Joe Maddon knew what Tommy La Stella could do.
But surely there weren’t many who predicted that La Stella would be among the best hitters in a lineup that features Anthony Rizzo, Kris Bryant, Jason Heyward, Ben Zobrist, Addison Russell and Dexter Fowler.
Of course, many of those guys have swung a good bat, too, as the Cubs have surged out of the gate to an incredible 22-6 start during which they’ve posted a jaw-dropping plus-98 run differential. But La Stella’s efforts — as well as those of Matt Szczur, David Ross and even Cubs pitchers — have been an important key in making the Cubs the best team in the big leagues.
“It shows how deep we are,” La Stella said Friday. “And it’s important because you have your horses — the guys who are going to carry the offense and the pitching and everything like that — but it’s important as you go down the stretch to have that depth, to give those guys days off so they’re fresh for the end of the year and to be able to fill in in big situations.”
La Stella has hit the cover off the ball this season, posting a .356/.420/.667 slash line with a trio of three-hit games. He continued that type of play Friday, hitting the first of the Cubs’ four home runs off Nationals ace Max Scherzer.
And he hasn’t been the only one. Szczur has a .367/.441/.600 slash line with 10 RBIs. Ross has gone from an offensive liability to a consistent contributor. He’s batting .250/.360/.450 after posting a gruesome .176/.267/.252 line last season and is just one RBI away from matching his 2015 total after already hitting twice as many homers as he did a year ago. Javier Baez was expected to be a prime offensive contributor, but he counts as a bench player, too, and he’s hitting .311.
“When you have bench players like that, you give your regular guys days off comfortably, game in progress, you can do things without any concern. It matters a lot,” Maddon said Saturday. “You don’t have the record that we have right now without a really wonderful supporting cast or other members that are able to participate as if they’re a regular.”
In a season with World Series expectations for the Cubs, a key would undoubtedly be to stay healthy. That hasn’t exactly been the case through nearly 30 games, as numerous players have hit the disabled list. Most notably, Kyle Schwarber’s season ended on the team’s season-opening road trip with that cringe-worthy knee injury. Miguel Montero, the team’s starting catcher, remains on the DL. Even Szczur is currently on the shelf.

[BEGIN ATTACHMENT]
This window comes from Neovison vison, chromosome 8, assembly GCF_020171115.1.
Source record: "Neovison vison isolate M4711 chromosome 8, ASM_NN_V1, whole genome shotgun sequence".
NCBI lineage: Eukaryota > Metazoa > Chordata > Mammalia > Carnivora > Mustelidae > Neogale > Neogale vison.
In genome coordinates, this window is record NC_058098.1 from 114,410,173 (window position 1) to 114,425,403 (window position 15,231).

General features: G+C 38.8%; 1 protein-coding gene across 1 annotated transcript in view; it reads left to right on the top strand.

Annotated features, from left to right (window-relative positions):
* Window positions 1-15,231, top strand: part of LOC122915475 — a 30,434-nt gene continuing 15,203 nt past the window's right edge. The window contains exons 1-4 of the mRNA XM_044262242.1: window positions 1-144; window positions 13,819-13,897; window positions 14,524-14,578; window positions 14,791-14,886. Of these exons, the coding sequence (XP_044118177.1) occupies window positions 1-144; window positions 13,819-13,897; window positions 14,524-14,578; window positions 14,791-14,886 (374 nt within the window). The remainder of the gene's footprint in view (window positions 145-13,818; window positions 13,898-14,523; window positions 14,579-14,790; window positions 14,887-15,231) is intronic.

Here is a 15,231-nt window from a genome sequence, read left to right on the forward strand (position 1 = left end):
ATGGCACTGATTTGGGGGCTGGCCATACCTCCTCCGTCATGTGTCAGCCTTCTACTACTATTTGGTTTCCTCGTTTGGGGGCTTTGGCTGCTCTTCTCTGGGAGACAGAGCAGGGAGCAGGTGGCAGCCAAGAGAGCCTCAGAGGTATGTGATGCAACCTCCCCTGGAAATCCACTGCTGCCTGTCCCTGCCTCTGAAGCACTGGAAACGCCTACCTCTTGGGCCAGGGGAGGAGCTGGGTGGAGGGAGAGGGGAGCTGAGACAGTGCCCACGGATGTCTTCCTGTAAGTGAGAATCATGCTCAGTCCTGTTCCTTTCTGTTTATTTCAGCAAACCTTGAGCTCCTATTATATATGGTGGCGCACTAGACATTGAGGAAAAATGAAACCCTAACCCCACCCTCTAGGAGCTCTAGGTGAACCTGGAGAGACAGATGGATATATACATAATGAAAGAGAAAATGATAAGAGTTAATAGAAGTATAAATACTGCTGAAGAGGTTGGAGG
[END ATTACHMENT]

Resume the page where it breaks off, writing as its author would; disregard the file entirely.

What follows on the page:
But the Cubs haven’t missed a beat through any of it, getting offensive contributions from every spot in the order and every name on the roster. Maddon raved about up-from-the-minors catcher Tim Federowicz before Saturday’s game. In his first start with the team this season, outfielder Ryan Kalish reached base twice and scored a run in Thursday’s win.
“I think it speaks to the depth that we have. We’ve got a ton of guys that are capable of filling in,” La Stella said. “There’s a lot of talent on this team, and we’re deep and we’re young. Guys really pull for each other, I feel that makes a big difference. It doesn’t matter who’s in there, everybody’s on the same page and everybody’s pulling for each other.”
While it’s impressive seeing not-so-usual suspects fueling the Cubs’ remarkable start, the inverse might be true, as well. With so much talent, such high expectations and a clubhouse staying loose thanks to Maddon’s managing and all this winning, newcomers are finding it easy to jump in and contribute.
“It’s contagious in here. There’s confidence brewing in all aspects,” Kalish said. “The more everyone gets out there, the better. When you see guys like Tommy and people making names for themselves, it’s really good to watch.”
“That happens when you’re with any good team,” Maddon said. “The Patriots in football is a good example of that particular concept. I would say right now if you showed up at Golden State you’d become a pretty good basketball player. So I think when you get talented people that show up in a good environment, it’s going to bring out the best in you. And I’m not just talking about our clubhouse. I’m talking about the city, the fan base, the ballpark, the ownership. All those things matter.
“Ask any guy that’s new here ask how good they feel if they’re sitting on that bench or on that field when that game begins. There’s energy. There’s energy in the moment. I think maybe energy and expectation should become synonymous terms.”